Monday, October 08, 2007
Larry, extracting a measure of revenge (or whatever), has tagged me with this evolution meme whereby you are supposed to pick five posts that show the evolution of your blog from the time it first started until now.
The very first post, on July 24, 2005, was simply a way to put some pictures up on the web about John Wilkins' visit to New York and the "howlerfest" held by a group of talk.origins habitués at the American Museum of Natural History to celebrate the occasion. I had no intention of blogging at the time and, in the only post I did that month not related to the howlerfest (a nifty quote from Darwin on why we don't find "transitional fossils" with, say, half a wing), I said that "blogging is pernicious and deserving of obscurity." Of course, I have never let any such considerations stop me before ... though some may think I should (right, Larry?).
It was wasn't until September of 2005 that I posted again. There was a total of eight posts that month. At first, I envisioned the blog as a place I could store ideas or arguments in a convenient form that could then be pointed to in some other discussion ("Just Not-So Stories" is a good example) and it does retain that function for me still today.
Along about February of 2006, for some reason, it became a point with me to try to get at least one post up a day. Frankly, I haven't a clue why and now it is almost ritual rather than sense. Some days, it shows. Still, I hope that, even when the gruel is thin, there is, at least, a smattering of humor or irony or sarcasm to lend a bit of savor to the dish. It did send me somewhat farther afield than my original concentration on evolution vs. creationism. Inevitably, it led me off into the dark trails of the "New Atheism" debate. An early venture was this one from April of 2006, with a quote from someone you might know:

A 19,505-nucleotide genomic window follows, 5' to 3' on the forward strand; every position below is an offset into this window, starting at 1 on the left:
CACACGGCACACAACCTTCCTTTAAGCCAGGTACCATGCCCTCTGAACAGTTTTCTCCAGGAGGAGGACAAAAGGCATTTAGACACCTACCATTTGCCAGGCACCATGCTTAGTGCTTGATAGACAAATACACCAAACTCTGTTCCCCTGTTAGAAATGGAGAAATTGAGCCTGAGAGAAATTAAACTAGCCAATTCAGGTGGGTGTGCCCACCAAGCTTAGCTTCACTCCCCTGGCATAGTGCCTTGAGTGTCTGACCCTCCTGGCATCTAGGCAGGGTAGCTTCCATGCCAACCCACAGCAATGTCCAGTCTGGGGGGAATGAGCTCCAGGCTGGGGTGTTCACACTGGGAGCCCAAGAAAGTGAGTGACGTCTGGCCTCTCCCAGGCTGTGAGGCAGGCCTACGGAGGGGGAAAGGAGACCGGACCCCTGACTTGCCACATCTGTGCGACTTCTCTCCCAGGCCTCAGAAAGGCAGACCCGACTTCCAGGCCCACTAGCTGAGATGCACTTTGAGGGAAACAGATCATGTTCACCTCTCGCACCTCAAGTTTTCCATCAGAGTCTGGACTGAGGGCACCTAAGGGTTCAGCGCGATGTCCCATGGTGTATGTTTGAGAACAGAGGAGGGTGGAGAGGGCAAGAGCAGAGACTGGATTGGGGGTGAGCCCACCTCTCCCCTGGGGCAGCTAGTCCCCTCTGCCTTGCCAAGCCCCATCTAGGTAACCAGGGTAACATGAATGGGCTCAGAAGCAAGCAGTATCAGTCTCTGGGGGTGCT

Secularism does not in any way imply atheism or agnosticism, nor is unbelief a prerequisite for favoring a government that is completely independent of sectarian religion. At the time of the founding of our country, among the most vigorous advocates of the separation of church and state were the Baptists, not the atheists, who were then and have always been a tiny minority. In a country with a plurality of diverse beliefs (and that also has not changed), it makes sense that the government that serves them all should make no commitment to any one brand of religion, and that we should enforce a studied indifference to all forms of the sacred. ...
Since that time I have consciously kept the blog the same in appearance. One thing I will never change is the black type, in a nice clean and easy to read font, on a white background. The opinions expressed by those means may, despite the best efforts of the management, be as old-fashioned and stodgy as the typeface.
I'm not going to tag anyone but I'm going to invite Brian Switek at the new digs for his blog Laelaps at ScienceBlogs to play, as a possible way to better introduce himself over there. (And congratulations to Brian again!)